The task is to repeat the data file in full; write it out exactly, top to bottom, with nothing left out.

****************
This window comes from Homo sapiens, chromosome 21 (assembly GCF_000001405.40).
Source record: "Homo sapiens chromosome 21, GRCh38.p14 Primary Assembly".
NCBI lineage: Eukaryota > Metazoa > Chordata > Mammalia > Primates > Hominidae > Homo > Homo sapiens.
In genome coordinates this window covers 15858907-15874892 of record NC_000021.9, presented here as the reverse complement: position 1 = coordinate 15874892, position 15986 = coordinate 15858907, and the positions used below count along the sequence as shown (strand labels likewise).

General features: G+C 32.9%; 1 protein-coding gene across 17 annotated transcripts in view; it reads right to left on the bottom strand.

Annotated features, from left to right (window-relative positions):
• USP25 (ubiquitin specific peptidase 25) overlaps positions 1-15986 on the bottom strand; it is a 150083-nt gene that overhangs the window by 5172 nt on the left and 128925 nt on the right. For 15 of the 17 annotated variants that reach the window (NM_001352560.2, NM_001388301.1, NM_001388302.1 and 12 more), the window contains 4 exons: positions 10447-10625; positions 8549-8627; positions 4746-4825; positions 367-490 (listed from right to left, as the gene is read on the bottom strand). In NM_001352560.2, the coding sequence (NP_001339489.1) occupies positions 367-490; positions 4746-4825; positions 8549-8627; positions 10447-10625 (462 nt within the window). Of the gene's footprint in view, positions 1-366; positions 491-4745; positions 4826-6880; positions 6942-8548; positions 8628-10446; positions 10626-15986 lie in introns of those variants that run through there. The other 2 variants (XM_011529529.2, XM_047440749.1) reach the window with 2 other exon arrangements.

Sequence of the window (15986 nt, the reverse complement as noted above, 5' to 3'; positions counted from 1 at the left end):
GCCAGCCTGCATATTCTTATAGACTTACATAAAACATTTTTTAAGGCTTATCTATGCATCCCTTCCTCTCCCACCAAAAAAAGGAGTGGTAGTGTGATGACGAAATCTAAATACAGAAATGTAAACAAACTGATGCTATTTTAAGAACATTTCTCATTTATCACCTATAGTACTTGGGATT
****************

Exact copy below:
This window comes from Homo sapiens, chromosome 21 (assembly GCF_000001405.40).
Source record: "Homo sapiens chromosome 21, GRCh38.p14 Primary Assembly".
NCBI lineage: Eukaryota > Metazoa > Chordata > Mammalia > Primates > Hominidae > Homo > Homo sapiens.
In genome coordinates this window covers 15858907-15874892 of record NC_000021.9, presented here as the reverse complement: position 1 = coordinate 15874892, position 15986 = coordinate 15858907, and the positions used below count along the sequence as shown (strand labels likewise).

General features: G+C 32.9%; 1 protein-coding gene across 17 annotated transcripts in view; it reads right to left on the bottom strand.

Annotated features, from left to right (window-relative positions):
• USP25 (ubiquitin specific peptidase 25) overlaps positions 1-15986 on the bottom strand; it is a 150083-nt gene that overhangs the window by 5172 nt on the left and 128925 nt on the right. For 15 of the 17 annotated variants that reach the window (NM_001352560.2, NM_001388301.1, NM_001388302.1 and 12 more), the window contains 4 exons: positions 10447-10625; positions 8549-8627; positions 4746-4825; positions 367-490 (listed from right to left, as the gene is read on the bottom strand). In NM_001352560.2, the coding sequence (NP_001339489.1) occupies positions 367-490; positions 4746-4825; positions 8549-8627; positions 10447-10625 (462 nt within the window). Of the gene's footprint in view, positions 1-366; positions 491-4745; positions 4826-6880; positions 6942-8548; positions 8628-10446; positions 10626-15986 lie in introns of those variants that run through there. The other 2 variants (XM_011529529.2, XM_047440749.1) reach the window with 2 other exon arrangements.

Sequence of the window (15986 nt, the reverse complement as noted above, 5' to 3'; positions counted from 1 at the left end):
GCCAGCCTGCATATTCTTATAGACTTACATAAAACATTTTTTAAGGCTTATCTATGCATCCCTTCCTCTCCCACCAAAAAAAGGAGTGGTAGTGTGATGACGAAATCTAAATACAGAAATGTAAACAAACTGATGCTATTTTAAGAACATTTCTCATTTATCACCTATAGTACTTGGGATT